Fundamentalism (fŭn’də-mĕn’tl-ĭz’əm) in a religious sense is an effort to return to “fundamentals,” or founding principles. It was first applied in the early 20th century to an American militant conservative Protestant movement that rejected the new science of textual criticism, insisting instead upon a literal interpretation of the Bible. The term is now used to describe anti-modernist elements in any religion.
Not even a mention of any “lunatic fringe” aspects.
Previously, I wondered what response McClain had toward new evangelicalism during its rise in the 1940s and 1950s. Recently, while filing a pile of papers, I came across some notes from a chapel at DBTS by Dr. McCune. He and Dr. Priest were doing a series on “Fundamentalist Personalities,” and the individual under consideration for Nov 7, 1996 was Alva J. McClain. McCune closed his remarks with the following:
“Dr. McClain wrote an analytical response to the now-famous landmark article in Christian Life (March 1956), ‘Is Evangelical Theology Changing.’ Concerning ‘dialogue’ or conversing with liberals he said, ‘I understand the desirability of an acquaintance with the program and ideas of our opponents, but we must never for one instant forget that they are deadly enemies with whom there can be neither truce nor compromise’ (italics added). He concluded his analysis with this paragraph:
Finally, the editors of Christian Life express deep concern over the divisions which have blunted the effectiveness of fundamentalism. With them, I sincerely share this concern. But a reading of their expressed views will only deepen the conviction of many that they are abetting a trend which may not only lead to another division, but one which will be the deepest and most disastrous of all (“Is Theology Changing in the Conservative Camp?” The Brethren Missionary Herald [Feb 23, 1957]).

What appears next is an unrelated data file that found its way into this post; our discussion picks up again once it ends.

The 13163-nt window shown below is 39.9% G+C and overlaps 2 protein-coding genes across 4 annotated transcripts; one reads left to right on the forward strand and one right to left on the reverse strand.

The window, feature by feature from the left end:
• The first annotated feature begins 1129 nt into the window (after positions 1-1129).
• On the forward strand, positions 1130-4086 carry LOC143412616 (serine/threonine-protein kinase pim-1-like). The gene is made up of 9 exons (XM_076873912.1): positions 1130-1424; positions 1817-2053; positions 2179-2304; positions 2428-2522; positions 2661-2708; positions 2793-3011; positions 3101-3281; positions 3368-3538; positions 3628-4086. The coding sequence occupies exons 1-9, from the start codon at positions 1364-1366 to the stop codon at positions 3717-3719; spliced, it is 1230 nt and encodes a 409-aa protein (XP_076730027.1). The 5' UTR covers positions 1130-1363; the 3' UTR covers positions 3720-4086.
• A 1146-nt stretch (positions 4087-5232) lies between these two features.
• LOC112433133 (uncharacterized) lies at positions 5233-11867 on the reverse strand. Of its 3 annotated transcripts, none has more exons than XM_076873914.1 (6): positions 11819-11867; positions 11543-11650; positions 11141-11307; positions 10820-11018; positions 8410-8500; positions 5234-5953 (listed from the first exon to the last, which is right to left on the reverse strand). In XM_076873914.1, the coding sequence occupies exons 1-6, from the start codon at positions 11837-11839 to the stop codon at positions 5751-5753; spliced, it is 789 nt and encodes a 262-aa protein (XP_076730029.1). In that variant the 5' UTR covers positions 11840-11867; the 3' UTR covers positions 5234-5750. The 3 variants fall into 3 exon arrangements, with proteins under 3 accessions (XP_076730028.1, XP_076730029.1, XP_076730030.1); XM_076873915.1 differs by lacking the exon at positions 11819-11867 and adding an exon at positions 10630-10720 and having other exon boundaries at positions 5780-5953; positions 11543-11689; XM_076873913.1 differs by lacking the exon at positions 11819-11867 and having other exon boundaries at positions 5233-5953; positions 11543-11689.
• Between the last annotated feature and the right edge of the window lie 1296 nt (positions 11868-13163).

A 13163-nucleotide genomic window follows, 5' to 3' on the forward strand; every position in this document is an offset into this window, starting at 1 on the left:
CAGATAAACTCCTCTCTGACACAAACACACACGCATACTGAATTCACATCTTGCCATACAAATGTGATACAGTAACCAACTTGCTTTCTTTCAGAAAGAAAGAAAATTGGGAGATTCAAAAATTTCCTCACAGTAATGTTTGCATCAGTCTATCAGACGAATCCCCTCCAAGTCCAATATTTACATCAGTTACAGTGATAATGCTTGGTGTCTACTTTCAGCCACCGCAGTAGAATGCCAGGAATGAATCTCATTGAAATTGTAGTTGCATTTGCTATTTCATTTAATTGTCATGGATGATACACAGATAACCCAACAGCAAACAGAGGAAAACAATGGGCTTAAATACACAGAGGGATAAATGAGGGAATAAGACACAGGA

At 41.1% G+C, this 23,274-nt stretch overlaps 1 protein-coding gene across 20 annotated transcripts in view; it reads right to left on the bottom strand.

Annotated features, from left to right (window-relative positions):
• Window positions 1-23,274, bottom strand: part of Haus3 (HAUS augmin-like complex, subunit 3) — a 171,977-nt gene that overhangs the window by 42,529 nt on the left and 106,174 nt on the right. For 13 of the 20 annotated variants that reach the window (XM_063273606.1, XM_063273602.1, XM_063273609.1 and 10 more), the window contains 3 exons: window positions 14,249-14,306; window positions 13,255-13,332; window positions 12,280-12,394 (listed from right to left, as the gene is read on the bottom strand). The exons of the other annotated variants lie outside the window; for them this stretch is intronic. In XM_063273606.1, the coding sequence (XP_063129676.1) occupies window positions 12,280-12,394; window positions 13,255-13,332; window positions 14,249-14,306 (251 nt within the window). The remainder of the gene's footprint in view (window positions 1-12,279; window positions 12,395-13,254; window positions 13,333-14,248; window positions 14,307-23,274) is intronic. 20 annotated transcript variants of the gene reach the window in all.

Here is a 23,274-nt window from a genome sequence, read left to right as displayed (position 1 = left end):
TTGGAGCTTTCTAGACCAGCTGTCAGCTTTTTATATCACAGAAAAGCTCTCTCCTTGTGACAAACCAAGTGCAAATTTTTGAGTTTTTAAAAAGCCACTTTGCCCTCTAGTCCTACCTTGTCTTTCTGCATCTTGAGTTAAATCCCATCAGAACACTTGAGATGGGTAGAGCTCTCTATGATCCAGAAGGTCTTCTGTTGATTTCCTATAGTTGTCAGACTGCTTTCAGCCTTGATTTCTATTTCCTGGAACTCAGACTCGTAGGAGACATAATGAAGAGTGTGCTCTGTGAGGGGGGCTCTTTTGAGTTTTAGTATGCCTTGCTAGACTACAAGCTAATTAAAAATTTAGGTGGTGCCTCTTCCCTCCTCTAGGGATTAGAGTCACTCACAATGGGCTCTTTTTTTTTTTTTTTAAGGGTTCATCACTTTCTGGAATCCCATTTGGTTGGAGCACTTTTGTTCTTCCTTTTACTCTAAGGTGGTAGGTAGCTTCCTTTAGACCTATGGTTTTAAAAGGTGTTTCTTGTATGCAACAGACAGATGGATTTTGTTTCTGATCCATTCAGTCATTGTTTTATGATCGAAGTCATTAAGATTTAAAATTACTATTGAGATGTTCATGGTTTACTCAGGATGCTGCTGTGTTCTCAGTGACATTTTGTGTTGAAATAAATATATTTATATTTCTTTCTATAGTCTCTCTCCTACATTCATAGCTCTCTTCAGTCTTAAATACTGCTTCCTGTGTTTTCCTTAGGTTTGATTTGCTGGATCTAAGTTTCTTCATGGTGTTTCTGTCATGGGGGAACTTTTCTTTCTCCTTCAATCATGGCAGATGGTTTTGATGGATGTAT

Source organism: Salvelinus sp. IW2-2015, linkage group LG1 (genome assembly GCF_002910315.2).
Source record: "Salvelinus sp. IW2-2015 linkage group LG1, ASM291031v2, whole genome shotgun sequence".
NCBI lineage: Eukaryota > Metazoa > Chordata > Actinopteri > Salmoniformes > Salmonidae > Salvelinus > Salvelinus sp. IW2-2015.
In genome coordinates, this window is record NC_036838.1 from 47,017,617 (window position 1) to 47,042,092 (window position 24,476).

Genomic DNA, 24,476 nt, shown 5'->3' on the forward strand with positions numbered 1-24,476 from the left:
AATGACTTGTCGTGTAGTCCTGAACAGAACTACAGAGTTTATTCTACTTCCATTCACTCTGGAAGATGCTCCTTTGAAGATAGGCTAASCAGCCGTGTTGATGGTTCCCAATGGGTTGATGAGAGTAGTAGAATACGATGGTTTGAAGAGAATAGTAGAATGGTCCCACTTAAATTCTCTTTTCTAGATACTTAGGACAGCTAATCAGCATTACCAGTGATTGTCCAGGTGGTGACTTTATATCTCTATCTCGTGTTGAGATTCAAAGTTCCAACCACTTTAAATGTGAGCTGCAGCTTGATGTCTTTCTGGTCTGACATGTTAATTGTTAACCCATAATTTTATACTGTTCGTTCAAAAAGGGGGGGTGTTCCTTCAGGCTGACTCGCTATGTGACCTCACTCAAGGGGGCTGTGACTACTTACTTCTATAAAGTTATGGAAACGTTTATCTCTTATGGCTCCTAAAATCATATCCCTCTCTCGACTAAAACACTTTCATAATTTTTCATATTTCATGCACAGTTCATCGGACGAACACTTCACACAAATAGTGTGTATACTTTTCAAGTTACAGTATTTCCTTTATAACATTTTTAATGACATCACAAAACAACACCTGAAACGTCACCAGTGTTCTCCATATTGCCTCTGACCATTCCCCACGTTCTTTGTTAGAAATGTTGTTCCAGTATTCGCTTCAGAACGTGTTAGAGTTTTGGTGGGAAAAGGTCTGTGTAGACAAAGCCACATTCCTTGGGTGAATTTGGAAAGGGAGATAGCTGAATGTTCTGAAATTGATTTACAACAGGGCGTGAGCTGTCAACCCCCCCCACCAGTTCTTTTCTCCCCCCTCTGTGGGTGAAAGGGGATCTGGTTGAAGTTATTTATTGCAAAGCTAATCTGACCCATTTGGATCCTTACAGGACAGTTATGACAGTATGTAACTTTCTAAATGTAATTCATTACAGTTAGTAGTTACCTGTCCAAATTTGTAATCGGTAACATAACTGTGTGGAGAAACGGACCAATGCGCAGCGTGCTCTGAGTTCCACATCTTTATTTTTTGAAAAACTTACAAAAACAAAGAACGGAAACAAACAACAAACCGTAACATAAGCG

It is instructive to note where McClain, a “first generation fundamentalist,” would put the blame for division in the fundamentalism of their day–squarely at the feet of the founders of new evangelicalism.
Does the Lord’s patience with apostate Israel, Babylon, Nineveh, etc., give evidence that faithful believers should stay in “troubled” denominations? Many professing believers point out that Jesus still frequented the temple despite its being controlled by those who eventually killed him. In other words, shouldn’t someone stay in a bad church until he is kicked out?
These are typical arguments set forth by evangelicals for staying in fellowships, denominations, or even local churches that have left the faith or are in compromising positions.
It’s always been amazing to me that clear prescriptive biblical statements, such as 2 Cor 6:14-7:1, are somehow trumped by a skewed interpretation or application of narrative passages of Scripture. My point: clear teaching is set aside in favor of questionable experience; in these cases, one’s interpretation of the experiences of Israel and Jesus are set forth as providing clear teaching for current situations.